A person running.

What Is a Good Vertical Oscillation Running?

The goal should be to minimize excessive vertical oscillation to maximize the horizontal distance traveled as quickly as possible.

Excessive vertical oscillation is wasted energy going into up-and-down motion, which does not contribute to horizontal or forward progression.

Most running coaches and biomechanists suggest that a good vertical oscillation running is about 5 to 10 cm.

Above and below this vertical oscillation measurement can compromise your efficiency and running economy, reduce your running speed, and potentially increase the risk of injuries1 Adams, D., Pozzi, F., Willy, R. W., Carrol, A., & Zeni, J. (2018). ALTERING CADENCE OR VERTICAL OSCILLATION DURING RUNNING: EFFECTS ON RUNNING RELATED INJURY FACTORS. International Journal of Sports Physical Therapy13(4), 633–642. https://www.ncbi.nlm.nih.gov/pmc/articles/PMC6088121/.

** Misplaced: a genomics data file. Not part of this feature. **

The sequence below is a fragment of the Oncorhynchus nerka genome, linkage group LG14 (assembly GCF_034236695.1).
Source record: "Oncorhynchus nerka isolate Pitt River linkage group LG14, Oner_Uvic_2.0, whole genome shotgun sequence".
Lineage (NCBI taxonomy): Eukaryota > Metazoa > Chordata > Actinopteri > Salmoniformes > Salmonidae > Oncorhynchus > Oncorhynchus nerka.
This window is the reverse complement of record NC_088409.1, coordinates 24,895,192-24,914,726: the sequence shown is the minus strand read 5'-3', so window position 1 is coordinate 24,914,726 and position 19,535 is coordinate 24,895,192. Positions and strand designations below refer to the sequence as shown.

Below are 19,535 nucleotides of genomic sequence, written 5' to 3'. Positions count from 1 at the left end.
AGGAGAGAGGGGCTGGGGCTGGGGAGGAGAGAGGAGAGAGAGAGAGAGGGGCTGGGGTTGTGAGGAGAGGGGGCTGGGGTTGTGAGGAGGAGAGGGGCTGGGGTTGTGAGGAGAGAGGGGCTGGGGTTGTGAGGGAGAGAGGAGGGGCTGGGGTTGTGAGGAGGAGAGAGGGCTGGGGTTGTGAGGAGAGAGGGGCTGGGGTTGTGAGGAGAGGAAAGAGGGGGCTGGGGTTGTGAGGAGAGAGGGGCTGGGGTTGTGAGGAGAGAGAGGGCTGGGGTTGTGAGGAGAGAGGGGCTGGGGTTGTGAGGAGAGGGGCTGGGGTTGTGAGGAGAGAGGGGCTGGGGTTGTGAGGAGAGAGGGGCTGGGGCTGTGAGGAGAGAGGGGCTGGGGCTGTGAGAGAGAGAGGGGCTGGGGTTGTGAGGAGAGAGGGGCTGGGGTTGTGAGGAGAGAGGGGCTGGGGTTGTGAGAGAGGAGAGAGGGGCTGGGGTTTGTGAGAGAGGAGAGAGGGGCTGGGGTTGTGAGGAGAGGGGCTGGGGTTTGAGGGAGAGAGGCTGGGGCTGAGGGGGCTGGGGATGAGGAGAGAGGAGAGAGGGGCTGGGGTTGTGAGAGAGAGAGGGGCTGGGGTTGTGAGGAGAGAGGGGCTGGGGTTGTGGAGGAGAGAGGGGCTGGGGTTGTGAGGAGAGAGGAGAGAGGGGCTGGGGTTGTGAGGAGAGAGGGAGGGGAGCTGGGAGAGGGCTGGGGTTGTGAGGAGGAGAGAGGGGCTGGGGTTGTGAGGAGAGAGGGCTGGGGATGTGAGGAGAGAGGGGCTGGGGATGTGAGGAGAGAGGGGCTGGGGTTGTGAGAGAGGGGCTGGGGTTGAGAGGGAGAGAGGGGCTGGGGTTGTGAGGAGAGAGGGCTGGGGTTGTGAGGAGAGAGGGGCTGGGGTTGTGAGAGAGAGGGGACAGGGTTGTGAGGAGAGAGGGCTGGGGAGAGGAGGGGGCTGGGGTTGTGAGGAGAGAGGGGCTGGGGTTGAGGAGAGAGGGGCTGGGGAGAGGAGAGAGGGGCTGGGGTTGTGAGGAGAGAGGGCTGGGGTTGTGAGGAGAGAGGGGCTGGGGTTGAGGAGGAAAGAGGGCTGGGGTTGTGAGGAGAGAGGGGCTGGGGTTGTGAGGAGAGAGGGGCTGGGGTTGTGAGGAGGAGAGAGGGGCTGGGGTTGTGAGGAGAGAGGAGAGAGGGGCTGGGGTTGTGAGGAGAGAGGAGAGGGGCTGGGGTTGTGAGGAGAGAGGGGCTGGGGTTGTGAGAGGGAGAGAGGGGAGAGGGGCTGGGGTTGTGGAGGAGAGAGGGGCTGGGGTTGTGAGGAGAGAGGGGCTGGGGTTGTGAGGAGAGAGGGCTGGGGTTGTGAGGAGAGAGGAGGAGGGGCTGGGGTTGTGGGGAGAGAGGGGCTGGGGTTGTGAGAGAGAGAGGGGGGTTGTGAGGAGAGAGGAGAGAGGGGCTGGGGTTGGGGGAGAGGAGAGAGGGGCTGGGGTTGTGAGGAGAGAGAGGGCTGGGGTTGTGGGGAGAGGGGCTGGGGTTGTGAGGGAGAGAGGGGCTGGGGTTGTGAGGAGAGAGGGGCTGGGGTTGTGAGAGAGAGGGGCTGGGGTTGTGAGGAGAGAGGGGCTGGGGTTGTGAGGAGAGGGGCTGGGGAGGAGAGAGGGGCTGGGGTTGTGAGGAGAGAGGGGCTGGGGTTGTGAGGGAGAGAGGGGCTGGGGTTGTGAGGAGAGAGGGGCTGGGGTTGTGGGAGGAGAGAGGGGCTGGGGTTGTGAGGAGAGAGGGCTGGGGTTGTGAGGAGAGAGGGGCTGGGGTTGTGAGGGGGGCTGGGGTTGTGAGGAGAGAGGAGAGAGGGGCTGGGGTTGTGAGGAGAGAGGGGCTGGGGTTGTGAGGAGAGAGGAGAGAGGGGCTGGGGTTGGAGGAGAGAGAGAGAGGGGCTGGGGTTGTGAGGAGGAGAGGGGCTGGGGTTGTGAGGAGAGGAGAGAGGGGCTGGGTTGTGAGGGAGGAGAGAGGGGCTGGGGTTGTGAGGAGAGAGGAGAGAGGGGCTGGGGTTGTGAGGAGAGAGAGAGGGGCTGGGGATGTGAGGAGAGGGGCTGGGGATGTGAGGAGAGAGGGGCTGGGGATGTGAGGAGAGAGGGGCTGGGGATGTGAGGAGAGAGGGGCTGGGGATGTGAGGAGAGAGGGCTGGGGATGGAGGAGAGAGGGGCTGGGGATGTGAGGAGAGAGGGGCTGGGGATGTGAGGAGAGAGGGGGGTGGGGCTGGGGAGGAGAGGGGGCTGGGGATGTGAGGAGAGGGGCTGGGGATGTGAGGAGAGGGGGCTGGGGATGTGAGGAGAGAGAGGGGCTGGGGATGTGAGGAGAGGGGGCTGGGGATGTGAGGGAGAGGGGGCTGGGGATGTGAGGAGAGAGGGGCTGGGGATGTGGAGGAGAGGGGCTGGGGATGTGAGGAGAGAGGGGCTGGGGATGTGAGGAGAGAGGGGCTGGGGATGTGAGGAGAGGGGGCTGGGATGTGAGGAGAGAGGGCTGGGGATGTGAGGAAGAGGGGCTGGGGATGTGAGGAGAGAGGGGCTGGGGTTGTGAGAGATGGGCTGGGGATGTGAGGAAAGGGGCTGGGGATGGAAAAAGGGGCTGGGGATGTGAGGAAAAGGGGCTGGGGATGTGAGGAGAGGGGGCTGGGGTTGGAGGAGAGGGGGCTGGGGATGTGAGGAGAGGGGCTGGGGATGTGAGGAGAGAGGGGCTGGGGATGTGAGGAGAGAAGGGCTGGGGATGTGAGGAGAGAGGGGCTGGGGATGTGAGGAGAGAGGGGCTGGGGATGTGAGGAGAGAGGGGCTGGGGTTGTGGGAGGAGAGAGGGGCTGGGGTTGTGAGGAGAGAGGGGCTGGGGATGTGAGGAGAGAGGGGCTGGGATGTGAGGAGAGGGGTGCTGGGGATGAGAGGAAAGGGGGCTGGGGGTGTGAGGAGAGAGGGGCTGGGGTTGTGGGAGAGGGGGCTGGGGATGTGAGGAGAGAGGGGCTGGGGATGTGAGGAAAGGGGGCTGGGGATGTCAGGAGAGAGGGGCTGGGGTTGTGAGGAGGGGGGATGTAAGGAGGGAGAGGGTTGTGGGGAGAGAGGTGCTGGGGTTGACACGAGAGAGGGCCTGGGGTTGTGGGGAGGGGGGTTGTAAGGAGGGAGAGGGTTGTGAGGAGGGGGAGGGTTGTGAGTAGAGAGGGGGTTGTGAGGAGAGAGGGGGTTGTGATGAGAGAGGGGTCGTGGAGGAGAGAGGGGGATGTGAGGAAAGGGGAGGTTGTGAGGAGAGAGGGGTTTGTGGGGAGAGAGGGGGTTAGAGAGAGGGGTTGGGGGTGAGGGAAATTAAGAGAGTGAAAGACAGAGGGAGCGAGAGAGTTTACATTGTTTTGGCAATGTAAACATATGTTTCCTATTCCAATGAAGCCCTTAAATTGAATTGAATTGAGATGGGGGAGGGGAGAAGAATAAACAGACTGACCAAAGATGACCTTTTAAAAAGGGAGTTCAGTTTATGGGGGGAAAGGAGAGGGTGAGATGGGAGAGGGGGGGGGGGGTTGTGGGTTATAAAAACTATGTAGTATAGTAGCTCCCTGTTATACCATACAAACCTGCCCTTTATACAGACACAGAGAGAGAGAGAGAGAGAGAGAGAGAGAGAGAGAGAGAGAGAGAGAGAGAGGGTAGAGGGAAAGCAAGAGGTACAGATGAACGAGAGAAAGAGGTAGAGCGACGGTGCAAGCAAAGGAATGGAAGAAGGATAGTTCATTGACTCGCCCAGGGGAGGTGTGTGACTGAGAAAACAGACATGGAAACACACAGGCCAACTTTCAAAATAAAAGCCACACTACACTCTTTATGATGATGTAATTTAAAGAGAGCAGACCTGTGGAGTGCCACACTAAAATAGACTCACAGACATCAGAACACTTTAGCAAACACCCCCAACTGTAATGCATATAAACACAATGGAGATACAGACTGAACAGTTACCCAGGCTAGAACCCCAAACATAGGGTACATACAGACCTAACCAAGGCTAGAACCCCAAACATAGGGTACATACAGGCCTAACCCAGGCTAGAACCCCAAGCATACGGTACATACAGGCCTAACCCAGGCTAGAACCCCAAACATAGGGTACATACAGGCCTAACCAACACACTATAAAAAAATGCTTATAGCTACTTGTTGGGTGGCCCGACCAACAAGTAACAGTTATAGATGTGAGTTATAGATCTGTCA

A person running.

Why Is High Vertical Oscillation Running Bad?

So, if good vertical oscillation running is around the 5 to 10 cm range, why is it bad if a runner’s vertical oscillation is more than 10 cm?

Basically, too much vertical oscillation while running is inefficient and will reduce your running economy.

Again, the vertical displacement is not directly contributing to forward motion, so extra energy is being expended, bouncing up and down that is not getting translated to forward motion.

A higher vertical oscillation will therefore reduce your running economy because the oxygen cost of running is higher, yet you are not able to run faster and cover more distance in less time since the bouncing while running is not advancing your forward progress.